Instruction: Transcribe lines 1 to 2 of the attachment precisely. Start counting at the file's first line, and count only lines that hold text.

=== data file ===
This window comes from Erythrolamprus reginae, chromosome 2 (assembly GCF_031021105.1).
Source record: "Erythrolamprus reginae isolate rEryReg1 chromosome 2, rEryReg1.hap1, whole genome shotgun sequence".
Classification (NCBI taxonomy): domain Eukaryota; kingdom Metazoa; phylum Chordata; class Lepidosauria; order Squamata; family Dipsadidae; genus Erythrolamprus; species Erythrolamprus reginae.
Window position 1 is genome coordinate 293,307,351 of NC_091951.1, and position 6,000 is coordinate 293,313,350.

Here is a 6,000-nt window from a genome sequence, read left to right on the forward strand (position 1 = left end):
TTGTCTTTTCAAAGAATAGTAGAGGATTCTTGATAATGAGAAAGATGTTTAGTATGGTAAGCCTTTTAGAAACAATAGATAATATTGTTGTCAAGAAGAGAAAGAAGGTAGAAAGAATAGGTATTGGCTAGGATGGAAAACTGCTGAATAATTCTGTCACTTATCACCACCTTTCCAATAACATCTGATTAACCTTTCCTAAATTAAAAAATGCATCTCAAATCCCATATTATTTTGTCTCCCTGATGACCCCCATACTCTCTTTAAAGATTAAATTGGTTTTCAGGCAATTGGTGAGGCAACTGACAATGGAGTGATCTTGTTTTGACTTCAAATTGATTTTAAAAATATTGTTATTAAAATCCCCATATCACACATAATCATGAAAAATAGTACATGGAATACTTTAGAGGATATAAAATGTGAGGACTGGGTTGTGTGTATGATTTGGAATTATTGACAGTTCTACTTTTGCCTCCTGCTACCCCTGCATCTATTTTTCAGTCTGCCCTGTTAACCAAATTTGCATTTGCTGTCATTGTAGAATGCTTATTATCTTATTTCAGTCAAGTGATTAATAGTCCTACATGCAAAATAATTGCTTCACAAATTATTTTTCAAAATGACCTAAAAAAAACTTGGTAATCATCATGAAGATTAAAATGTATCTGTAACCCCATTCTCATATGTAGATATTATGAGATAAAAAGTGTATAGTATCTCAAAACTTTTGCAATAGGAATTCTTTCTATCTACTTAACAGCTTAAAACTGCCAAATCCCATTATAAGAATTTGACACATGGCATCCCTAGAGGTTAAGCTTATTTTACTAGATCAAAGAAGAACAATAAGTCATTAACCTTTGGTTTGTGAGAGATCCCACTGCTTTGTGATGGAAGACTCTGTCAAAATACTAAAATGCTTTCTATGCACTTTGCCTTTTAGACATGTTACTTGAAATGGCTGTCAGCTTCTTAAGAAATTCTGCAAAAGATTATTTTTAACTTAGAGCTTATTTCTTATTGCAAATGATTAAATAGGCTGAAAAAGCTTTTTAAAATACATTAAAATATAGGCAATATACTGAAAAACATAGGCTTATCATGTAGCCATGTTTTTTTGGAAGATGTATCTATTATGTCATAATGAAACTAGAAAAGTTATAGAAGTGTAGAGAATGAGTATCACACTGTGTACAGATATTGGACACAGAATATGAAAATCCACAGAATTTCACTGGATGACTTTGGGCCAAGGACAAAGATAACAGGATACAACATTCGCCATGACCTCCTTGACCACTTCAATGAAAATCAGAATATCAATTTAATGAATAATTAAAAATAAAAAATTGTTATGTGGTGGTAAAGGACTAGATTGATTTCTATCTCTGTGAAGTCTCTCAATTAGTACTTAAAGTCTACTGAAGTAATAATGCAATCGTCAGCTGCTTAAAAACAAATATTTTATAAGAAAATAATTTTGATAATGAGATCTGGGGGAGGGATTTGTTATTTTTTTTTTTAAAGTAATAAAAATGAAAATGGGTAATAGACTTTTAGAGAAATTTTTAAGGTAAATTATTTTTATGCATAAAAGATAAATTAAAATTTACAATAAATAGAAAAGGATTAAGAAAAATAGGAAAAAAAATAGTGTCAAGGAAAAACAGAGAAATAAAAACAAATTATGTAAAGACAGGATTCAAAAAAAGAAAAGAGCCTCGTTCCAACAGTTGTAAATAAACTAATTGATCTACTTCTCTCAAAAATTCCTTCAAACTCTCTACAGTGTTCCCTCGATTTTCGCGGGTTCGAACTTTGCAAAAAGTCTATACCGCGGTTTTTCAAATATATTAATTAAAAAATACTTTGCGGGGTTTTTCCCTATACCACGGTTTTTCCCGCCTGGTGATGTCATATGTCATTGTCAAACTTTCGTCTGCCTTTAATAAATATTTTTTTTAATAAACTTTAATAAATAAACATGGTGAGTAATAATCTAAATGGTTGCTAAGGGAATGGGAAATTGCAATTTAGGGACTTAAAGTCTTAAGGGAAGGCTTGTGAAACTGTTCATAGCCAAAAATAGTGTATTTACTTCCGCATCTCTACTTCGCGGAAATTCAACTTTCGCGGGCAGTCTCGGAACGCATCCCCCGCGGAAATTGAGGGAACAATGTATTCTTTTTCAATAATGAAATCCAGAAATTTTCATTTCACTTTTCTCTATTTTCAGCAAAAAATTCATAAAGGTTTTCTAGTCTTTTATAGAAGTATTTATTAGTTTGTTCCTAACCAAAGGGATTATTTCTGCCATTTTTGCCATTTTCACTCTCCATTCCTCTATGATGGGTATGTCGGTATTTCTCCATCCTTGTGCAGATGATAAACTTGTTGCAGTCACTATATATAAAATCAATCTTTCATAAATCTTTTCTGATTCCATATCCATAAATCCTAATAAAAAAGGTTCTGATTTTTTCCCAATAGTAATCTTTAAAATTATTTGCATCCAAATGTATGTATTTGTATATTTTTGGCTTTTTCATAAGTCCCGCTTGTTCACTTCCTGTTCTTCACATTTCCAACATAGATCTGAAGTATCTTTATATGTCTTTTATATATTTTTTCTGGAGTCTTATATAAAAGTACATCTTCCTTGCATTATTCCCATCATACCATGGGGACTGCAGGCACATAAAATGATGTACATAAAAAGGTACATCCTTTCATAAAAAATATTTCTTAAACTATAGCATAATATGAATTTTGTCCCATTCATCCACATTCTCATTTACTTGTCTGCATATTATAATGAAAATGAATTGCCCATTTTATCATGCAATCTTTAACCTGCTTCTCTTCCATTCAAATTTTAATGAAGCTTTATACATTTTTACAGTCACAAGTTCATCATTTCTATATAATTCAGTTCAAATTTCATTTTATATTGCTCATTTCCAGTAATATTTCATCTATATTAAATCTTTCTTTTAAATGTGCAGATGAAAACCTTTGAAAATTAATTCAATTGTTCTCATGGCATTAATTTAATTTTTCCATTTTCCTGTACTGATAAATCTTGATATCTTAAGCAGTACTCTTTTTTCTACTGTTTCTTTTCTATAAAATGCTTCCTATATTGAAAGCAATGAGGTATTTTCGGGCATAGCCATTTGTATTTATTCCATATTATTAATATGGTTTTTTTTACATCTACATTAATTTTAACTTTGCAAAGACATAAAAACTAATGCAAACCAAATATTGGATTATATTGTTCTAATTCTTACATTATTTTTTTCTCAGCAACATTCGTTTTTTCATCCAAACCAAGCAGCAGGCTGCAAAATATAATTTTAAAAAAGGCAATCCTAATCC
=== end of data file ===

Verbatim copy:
This window comes from Erythrolamprus reginae, chromosome 2 (assembly GCF_031021105.1).
Source record: "Erythrolamprus reginae isolate rEryReg1 chromosome 2, rEryReg1.hap1, whole genome shotgun sequence".